A 58-year-old man — acquitted last month of murder and voluntary manslaughter in the death of his girlfriend 23 years ago in Anaheim — pleaded guilty to a lesser charge Friday and was sentenced to time served since his arrest in 2015.

John Andrew Augustin pleaded guilty to a count of involuntary manslaughter and was sentenced to four years in prison, but he had credit for serving 4,236 days in jail.

Jurors on Oct. 21 deadlocked 9-3 for conviction on involuntary manslaughter. Orange County Superior Court Judge Richard King last month ordered Augustin, who was being held on $1,010,000 bail, released from custody.

Augustin confessed to killing 41-year-old hairdresser Irene Margaret Ruelaz on April 18, 1998.

The victim’s mother and daughter went to her apartment at 1871 W. Ball Road on May 3, 1998, and encountered a foul smell, so they called police, who found her body in the closet, according to court records.

Her body was found face-down with all of the clothes in her closet on top of her, prosecutors said when Augustin was indicted for murder in January 2016.

The victim was dead for several days when her body was found, former prosecutor Larry Yellin, who is now an Orange County Superior Court judge, told City News Service in 2016. She had last been seen alive about two weeks earlier.

Augustin’s attorneys argued in court papers that her cause of death was initially determined to be acute accidental alcohol poisoning. But another review, in May of 2004, ruled the cause of death undetermined.

After Ruelaz’s body was found, police went to interview Augustin at a hospital in West Los Angeles, where he was recuperating after jumping off a bridge in Culver City April 23, 1998, according to the defendant’s attorneys.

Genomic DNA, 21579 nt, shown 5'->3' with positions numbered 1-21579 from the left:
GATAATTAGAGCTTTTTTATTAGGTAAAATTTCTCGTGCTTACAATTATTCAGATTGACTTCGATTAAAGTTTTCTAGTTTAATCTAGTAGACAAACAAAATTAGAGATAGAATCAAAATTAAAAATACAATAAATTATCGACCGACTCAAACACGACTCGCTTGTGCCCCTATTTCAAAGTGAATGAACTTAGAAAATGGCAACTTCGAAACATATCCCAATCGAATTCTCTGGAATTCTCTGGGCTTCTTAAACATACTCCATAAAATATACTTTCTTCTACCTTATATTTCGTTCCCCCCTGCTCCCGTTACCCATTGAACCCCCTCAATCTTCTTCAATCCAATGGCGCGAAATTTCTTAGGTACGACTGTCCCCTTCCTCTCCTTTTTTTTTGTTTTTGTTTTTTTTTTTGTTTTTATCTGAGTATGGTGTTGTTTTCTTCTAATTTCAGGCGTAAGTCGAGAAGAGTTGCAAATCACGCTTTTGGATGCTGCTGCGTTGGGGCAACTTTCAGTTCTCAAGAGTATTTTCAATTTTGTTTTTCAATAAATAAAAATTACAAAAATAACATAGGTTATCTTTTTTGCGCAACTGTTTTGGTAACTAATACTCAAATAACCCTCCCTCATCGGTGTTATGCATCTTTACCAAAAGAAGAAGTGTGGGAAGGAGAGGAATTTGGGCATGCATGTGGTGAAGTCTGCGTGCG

A DNA match on a beer bottle found in the victim’s Cadillac prompted prosecutors to file a murder charge in 2015, his attorneys said. But Augustin told police he had used his girlfriend’s car occasionally, his attorneys said.

Ruelaz’s sister, Lillian Florido, said Augustin “terrorized my sister, and we knew he killed her from the day Margaret’s body was found. He should have been prosecuted 23 years ago. If he had been, the jury would have heard that in the hours after he murdered her he showed up in a panic at the house of a best friend and told his friend what he’d done. But that friend and other important witnesses have died, so the jury couldn’t hear some of the most important evidence that could have led them to convict Augustin of murder. That’s the worst part about this. That if law enforcement had treated and investigated this case seriously from the beginning, John Augustin might have been held fully accountable.”

Florido added that her family felt “some consolation knowing that he finally acknowledged that he killed her, even if only by pleading guilty to manslaughter.”

Florido said the defendant attempted suicide in the Orange County Jail while awaiting trial and ended up paralyzed as a result.

“Instead, his harshest punishment for killing Margaret was the harm he did to himself,” she said. “That’s a scar he’ll carry forever.”

Florido said her family “misses Margaret every day… She was kind and quirky and beautiful. She was an amazing hairdresser. A violent man ended her life too soon, but she’s still in our hearts and in our memories, and she will be forever.”

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